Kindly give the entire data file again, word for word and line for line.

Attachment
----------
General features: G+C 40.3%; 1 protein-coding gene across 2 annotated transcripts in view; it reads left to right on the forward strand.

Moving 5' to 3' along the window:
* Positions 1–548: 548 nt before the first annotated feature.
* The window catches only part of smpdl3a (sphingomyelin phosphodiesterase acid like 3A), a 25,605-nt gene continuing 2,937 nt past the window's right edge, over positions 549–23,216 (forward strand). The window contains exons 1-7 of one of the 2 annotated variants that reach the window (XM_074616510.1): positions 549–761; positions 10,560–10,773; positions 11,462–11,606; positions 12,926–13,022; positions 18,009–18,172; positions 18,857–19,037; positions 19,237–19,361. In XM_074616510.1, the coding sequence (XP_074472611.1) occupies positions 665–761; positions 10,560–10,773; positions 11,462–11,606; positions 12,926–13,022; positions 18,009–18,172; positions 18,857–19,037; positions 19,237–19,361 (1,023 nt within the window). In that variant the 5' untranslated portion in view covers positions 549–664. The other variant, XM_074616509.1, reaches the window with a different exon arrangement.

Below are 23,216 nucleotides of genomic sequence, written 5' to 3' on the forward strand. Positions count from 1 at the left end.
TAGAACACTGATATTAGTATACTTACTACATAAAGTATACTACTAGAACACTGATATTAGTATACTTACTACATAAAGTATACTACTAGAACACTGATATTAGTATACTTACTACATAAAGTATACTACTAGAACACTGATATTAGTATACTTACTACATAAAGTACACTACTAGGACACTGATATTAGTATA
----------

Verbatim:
General features: G+C 40.3%; 1 protein-coding gene across 2 annotated transcripts in view; it reads left to right on the forward strand.

Moving 5' to 3' along the window:
* Positions 1–548: 548 nt before the first annotated feature.
* The window catches only part of smpdl3a (sphingomyelin phosphodiesterase acid like 3A), a 25,605-nt gene continuing 2,937 nt past the window's right edge, over positions 549–23,216 (forward strand). The window contains exons 1-7 of one of the 2 annotated variants that reach the window (XM_074616510.1): positions 549–761; positions 10,560–10,773; positions 11,462–11,606; positions 12,926–13,022; positions 18,009–18,172; positions 18,857–19,037; positions 19,237–19,361. In XM_074616510.1, the coding sequence (XP_074472611.1) occupies positions 665–761; positions 10,560–10,773; positions 11,462–11,606; positions 12,926–13,022; positions 18,009–18,172; positions 18,857–19,037; positions 19,237–19,361 (1,023 nt within the window). In that variant the 5' untranslated portion in view covers positions 549–664. The other variant, XM_074616509.1, reaches the window with a different exon arrangement.

Below are 23,216 nucleotides of genomic sequence, written 5' to 3' on the forward strand. Positions count from 1 at the left end.
TAGAACACTGATATTAGTATACTTACTACATAAAGTATACTACTAGAACACTGATATTAGTATACTTACTACATAAAGTATACTACTAGAACACTGATATTAGTATACTTACTACATAAAGTATACTACTAGAACACTGATATTAGTATACTTACTACATAAAGTACACTACTAGGACACTGATATTAGTATA